What about the poorest in society? For households with limited education, living in a slum presents both an enhancement in adult labour market opportunities and an upswing in educational opportunities for children. A complete eradication of slums in 1980 would have starkly curtailed upward mobility for low-educated families, translating to a potential 13 percentage point decrease in social mobility in 1980.
In contrast, slums appear to be significant impediments for the children of highly educated parents. Eliminating slums could have increased upward mobility, notably reducing downward mobility in the education of children with parents holding 5-11 years of education – potentially by as much as 14 percentage points.
For middle-low and middle-education households, slums represent a trade-off between labour market opportunities for adults and education prospects for children, which might be superior either in rural areas or formal cities. For the highest education groups, slums primarily operate as shields, preserving the high educational outcomes for the children raised in formal cities. Depending on who you ask, urban slums have a very different effect.
For the subsequent generation, these opposing forces tend to balance each other out overall. In the counterfactual scenarios for 1980 (i.e., if slums in Brazil were removed), in our study we observe that, despite variations in the country’s regional and sectoral composition, a complete crackdown on slums would have led to a remarkably similar cross-section education distribution for Brazil in 2010 as in the baseline. Intriguingly, more accessible housing would have less beneficial effects for low-end households.
According to our model, by 2010 the aggregate net consequences of slums are detrimental for the country’s human capital if we then project forward to 2040. The shift in the education distribution between the two points in time elucidates the changing dynamics. From a high concentration of very low-educated households in 1980, where slums acted as stepping stones, the Brazilian population in 2010 transitioned towards more middle and higher levels of education, where slums became barriers. While historically slums may have contributed to the country’s human capital formation, by 2010 slums had transformed into hindrances. Depending on where a nation is on its development journey, urban slums play a very different role.
What might these findings mean for policy-makers?
The seemingly self-contradictory nature of slums offers insights into their emergence and persistence over time. In addition to factors like high agricultural productivity, housing prices, and the demand for personal services by high-income households, the sub-par quality of schools in rural areas also fuels the rise of slums. Ultimately, the lack of educational opportunities in rural areas explains the undereducated population opting to migrate to urban areas for low-skill jobs. Our model also highlights that these households are motivated initially by their children’s relatively better educational prospects in urban slums. But once these families attain middle levels of education, slums transform into barriers, impeding their potential to reach higher education and labour market skills that could further propel them toward formal cities. In short, inadequate rural schools contribute to the emergence of urban slums, while substandard schools in the slums themselves account for their persistence.
Our research delves into the repercussions of enhancing school quality in rural areas or urban slums. We find that improvements in the institutional quality of disadvantaged regions could significantly affect a nation’s human capital (i.e., boost skill and education levels). Intriguingly, the impact of potential reforms in rural areas versus urban slums depends on the country’s developmental stage. In 1980, if rural households had access to the same level of school quality as formal city schools, Brazil might have seen less than half of its population residing in slums. Conversely, if urban slums had access to the same school quality as formal city schools, slums could have been more extensive.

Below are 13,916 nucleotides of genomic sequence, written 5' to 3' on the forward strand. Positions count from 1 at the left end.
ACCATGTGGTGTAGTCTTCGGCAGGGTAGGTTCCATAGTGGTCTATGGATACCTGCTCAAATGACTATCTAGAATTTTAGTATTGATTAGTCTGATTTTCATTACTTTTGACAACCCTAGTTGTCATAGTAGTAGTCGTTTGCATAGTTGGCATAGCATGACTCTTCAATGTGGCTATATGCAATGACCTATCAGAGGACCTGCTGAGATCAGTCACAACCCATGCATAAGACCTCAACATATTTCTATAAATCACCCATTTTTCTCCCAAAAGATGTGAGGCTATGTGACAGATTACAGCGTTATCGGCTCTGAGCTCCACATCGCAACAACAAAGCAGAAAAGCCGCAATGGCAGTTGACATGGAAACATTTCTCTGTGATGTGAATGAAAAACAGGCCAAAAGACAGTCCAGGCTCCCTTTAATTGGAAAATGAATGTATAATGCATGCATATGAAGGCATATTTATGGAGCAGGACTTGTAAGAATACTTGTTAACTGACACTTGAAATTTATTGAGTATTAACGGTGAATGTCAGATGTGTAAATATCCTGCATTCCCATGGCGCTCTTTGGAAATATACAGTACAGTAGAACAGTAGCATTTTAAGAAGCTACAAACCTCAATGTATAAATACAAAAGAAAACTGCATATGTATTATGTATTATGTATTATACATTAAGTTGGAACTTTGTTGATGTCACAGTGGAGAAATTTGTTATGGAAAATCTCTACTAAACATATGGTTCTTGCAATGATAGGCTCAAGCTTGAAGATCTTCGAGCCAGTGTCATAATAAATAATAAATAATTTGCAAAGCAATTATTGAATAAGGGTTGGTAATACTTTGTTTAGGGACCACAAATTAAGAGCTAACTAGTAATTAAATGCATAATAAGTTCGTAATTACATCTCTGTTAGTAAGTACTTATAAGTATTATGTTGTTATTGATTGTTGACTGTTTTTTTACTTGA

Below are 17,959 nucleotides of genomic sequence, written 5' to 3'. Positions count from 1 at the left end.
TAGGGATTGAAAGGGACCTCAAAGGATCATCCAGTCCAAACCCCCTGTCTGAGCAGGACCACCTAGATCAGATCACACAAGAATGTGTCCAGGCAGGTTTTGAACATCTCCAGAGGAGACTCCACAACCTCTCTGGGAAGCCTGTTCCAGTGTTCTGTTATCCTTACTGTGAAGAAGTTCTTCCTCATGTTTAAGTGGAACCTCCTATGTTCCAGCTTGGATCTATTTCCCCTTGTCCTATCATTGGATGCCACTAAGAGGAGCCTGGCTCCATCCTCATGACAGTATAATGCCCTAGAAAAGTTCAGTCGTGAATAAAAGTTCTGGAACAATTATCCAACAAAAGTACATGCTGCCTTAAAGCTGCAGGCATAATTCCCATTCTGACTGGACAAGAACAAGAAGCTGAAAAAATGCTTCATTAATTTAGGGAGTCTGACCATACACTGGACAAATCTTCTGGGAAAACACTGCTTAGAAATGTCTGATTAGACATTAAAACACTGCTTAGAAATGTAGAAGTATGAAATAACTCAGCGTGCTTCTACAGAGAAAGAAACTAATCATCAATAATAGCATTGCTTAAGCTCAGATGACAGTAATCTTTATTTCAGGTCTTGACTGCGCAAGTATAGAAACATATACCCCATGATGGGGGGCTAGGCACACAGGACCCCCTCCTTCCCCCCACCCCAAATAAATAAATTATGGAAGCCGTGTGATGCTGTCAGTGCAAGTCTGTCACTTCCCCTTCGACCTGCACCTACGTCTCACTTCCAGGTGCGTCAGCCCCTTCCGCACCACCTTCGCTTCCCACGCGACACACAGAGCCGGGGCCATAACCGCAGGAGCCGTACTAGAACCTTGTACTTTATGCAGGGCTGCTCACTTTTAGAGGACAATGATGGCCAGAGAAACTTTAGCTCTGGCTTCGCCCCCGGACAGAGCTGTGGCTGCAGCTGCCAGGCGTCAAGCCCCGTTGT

While both scenarios would result in a superior education distribution for adults in 2010 compared with the observed baseline, the two policies would lead to divergent outcomes in terms of slum formation, urbanisation, and structural transformation. For 2010, the responses are similar, but the impact ranking for the subsequent cohort would reverse. In 1980, when Brazil was predominantly agricultural and rural, the more significant impact would have come from improving rural schools. In contrast, in 2010, when Brazil was more urbanised with higher educational attainments, the more considerable impact would have come from improving schools in urban slums.
Having missed the opportunity to improve rural schools and avoid the explosion of slums in the 1980s, our model suggests that policy-makers in Brazil should now target improving the schools within urban slums. These insights provide simple but innovative (and possibly crucial) lessons for numerous countries in Africa, Asia, and Latin America that are in earlier stages of urbanisation compared with Brazil. For developed countries, our analysis of the Brazilian case is also useful. While there might not be urban slums in the form seen in Brazil in these countries, the observed extreme forms of exclusion that the children of low-skill immigrants could end up suffering will have consequences for generations to come, affecting the society as a whole. On a wider level, understanding where a country is in terms of its development journey is critical. Urban slums can be both a symptom and cause of low human capital: knowing which is an important pre-condition of designing an effective policy response.
Author: Alexander Monge-Naranjo